Book Review: Christopher Galt, The Third Testament – continued

So what did I think of this book?

Very well-written, intriguing, intelligent and exciting. The tension is maintained. That is not only – or even, for me, mainly – tension about some cataclysm. It’s tension about what’s going on. In that respect it resembles a crime story in which the focus is on detection. There must be an explanation for these events. What can it be?

Right away the fact that a supercomputer is involved and characters recognise that the computer, becoming self-aware, might create its own virtual world, raises the possibility that the world John Macbeth lives in might not be real. There are other possible explanations – for example, that there are parallel worlds of equal reality and these are somehow getting mixed up. Something of the sort seems to be happening because time is being disturbed, though only in people’s minds: they’re “seeing things” which really happened centuries or millions of years ago. There are also shadowy groups mentioned which might be orchestrating something – one violent Christian fundamentalist group and an obscure network of scientists. There is also that worrying American president.

It would be spoiling the read to let on what the answer turned out to be. Enough to say that there is a dramatic twist right at the very end which makes you reinterpret everything. For me that left some questions, some things I couldn’t quite relate to the solution.

I liked the book enormously. Criticisms? Three, I think. I picked up very early that the standpoint of the author seemed to be strongly anti-religious. You can argue that this reflects his characters, but then it’s odd that all the main sympathetic characters are atheists, with the possible exception of a Californian police sergeant whose Latino surname suggests he’d very likely be a Catholic, but for whom religion isn’t mentioned. There is a tendency to equate religion with crankiness. The young priest featured at the very start trying to talk down a potential suicide lectures the man in a way I find quite unlikely. I suspect priests get some training in how to handle emotionally unstable people: they have to do it often enough. Admittedly this one is inexperienced, but he talks to an apparently desperate man as if he were a rather stupid pupil.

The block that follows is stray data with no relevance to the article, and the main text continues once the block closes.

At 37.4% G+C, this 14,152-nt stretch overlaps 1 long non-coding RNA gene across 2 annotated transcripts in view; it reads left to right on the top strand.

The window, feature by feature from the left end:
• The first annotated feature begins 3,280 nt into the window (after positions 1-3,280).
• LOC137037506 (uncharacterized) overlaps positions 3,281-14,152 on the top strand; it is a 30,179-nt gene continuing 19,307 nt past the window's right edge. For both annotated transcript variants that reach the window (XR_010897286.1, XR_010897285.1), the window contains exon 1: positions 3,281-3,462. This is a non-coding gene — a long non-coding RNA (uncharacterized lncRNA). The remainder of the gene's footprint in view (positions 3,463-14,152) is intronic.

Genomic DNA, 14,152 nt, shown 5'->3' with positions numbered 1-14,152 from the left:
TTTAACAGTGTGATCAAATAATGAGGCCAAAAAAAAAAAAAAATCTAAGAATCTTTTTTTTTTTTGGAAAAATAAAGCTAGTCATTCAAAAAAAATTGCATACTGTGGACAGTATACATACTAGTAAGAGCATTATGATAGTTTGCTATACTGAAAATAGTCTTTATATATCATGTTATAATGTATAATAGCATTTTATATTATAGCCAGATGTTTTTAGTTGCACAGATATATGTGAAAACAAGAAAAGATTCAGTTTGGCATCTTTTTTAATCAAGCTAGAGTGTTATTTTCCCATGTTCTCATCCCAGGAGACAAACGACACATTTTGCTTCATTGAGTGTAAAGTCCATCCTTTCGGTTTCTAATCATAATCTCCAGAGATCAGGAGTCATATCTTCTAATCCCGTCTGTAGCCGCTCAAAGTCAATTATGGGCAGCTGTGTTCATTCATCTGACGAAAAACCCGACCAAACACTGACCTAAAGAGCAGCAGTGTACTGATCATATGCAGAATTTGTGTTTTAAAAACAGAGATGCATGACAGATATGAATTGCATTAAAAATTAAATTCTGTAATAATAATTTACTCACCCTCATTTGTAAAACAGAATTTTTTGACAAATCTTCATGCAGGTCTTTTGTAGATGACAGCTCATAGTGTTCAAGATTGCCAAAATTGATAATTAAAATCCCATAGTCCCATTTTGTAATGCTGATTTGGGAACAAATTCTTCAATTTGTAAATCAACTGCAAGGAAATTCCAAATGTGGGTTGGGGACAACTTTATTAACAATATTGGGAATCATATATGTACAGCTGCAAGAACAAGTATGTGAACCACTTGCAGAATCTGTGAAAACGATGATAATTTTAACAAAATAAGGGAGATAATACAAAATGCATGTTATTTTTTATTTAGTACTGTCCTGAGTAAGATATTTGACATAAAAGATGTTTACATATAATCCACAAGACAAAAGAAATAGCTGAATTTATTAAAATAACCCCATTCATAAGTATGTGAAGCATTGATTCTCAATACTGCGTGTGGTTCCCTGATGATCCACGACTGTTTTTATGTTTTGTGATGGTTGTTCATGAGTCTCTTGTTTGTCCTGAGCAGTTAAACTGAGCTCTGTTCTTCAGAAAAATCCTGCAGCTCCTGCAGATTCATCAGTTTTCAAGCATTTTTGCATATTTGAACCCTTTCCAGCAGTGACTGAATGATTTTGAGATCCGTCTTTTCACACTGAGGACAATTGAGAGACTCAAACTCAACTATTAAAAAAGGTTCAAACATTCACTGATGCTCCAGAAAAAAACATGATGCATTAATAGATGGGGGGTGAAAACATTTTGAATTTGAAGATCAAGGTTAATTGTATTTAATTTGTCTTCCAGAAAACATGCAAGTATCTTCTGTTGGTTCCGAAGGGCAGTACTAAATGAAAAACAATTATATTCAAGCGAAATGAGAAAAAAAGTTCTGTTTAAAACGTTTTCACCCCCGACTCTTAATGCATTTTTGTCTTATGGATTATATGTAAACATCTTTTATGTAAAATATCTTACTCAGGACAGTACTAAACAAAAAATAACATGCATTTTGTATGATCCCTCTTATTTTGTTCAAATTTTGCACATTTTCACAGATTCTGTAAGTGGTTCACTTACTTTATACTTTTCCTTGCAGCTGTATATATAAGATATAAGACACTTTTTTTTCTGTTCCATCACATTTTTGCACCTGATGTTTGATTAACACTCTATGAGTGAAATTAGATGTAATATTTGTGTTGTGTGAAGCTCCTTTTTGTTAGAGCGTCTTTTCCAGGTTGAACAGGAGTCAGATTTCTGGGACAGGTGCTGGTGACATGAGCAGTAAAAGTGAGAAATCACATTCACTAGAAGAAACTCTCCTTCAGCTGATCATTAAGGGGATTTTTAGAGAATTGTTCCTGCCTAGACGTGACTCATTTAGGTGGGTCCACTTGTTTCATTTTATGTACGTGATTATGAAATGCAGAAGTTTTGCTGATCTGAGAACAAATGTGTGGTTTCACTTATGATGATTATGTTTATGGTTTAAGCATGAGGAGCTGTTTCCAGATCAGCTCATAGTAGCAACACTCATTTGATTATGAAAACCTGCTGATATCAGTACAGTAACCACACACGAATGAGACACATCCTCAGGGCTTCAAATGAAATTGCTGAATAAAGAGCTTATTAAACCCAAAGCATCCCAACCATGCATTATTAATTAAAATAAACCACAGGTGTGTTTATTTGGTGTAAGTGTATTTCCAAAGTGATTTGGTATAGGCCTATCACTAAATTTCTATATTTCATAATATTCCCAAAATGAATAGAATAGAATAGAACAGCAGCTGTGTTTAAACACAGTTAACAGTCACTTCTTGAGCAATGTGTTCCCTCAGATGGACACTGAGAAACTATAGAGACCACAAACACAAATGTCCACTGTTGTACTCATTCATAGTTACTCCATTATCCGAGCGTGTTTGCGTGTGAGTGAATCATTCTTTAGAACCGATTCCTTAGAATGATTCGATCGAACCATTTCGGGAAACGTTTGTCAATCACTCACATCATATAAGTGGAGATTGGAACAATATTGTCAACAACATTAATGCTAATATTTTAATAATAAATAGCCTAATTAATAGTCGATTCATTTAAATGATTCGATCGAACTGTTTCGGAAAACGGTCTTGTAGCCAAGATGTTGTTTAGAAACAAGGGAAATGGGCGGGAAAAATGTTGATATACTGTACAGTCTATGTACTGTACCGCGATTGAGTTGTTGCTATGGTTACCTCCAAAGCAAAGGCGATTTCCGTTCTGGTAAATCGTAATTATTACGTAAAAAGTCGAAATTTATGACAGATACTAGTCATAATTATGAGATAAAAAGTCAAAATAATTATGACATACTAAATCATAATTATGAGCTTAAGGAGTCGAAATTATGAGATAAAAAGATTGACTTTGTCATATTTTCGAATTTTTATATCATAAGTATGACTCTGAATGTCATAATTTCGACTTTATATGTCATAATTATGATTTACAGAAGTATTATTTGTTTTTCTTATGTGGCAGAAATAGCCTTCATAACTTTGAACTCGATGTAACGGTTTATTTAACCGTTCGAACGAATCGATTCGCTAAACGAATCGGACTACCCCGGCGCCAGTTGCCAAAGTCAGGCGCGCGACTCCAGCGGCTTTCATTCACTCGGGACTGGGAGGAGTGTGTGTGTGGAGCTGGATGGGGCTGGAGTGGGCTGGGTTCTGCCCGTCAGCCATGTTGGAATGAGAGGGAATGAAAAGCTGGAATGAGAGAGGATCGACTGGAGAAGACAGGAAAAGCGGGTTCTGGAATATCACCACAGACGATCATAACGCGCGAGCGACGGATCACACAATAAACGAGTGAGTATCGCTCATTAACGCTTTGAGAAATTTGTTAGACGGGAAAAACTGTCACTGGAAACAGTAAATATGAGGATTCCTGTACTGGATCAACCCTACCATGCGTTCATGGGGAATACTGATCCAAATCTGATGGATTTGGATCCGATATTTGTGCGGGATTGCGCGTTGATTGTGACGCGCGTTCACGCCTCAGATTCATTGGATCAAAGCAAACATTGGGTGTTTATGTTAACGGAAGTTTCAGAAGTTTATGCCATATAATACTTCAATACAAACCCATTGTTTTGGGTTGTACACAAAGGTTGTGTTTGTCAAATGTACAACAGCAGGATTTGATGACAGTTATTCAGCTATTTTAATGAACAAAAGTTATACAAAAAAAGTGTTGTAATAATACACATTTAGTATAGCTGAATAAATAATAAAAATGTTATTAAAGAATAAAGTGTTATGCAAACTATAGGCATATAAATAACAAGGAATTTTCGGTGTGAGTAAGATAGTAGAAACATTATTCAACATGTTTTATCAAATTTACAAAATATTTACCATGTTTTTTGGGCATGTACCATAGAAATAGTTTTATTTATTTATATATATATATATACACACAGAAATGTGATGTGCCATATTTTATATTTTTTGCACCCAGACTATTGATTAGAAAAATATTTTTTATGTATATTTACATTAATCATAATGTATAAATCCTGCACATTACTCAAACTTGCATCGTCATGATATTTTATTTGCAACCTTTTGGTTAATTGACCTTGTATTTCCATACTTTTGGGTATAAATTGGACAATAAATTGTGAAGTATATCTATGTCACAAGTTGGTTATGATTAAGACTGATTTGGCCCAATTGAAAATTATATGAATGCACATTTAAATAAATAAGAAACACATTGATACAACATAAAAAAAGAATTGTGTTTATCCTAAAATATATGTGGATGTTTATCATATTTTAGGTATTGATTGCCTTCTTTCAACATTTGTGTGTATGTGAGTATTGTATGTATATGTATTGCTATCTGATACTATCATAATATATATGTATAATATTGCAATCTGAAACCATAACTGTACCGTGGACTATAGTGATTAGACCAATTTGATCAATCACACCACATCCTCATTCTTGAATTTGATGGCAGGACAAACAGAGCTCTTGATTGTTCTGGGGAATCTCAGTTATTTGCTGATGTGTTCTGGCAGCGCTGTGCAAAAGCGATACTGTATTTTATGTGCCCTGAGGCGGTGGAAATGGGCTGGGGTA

That’s one. The second is that the poetic writing, while fast-paced, is sometimes a little overdone, I think. Russell uses words I’d never heard of – “pearlescent” for one. The third is that the strand or sub-plot about the sinister US president is developed to a point where it seems very important and then left hanging. The denouement does shift our perception of her in a neat and clever way, though.

In summary – I’m glad I discovered this book and this writer.

 

 

 

Book Review:The Third Testament, Christopher Galt

dangerpic

Sorry for a long delay since I last posted. There’s no overwhelming excuse like death or complete demotivation. I’ve stopped posting poetry for publishing reasons, I mean to post and then don’t, I have no desire to share every seemingly significant moment with an almost random pond-dip of the world… and when I tried to post a while back, I got in a tangle with positioning an image in relation to the text.

Still, here I am.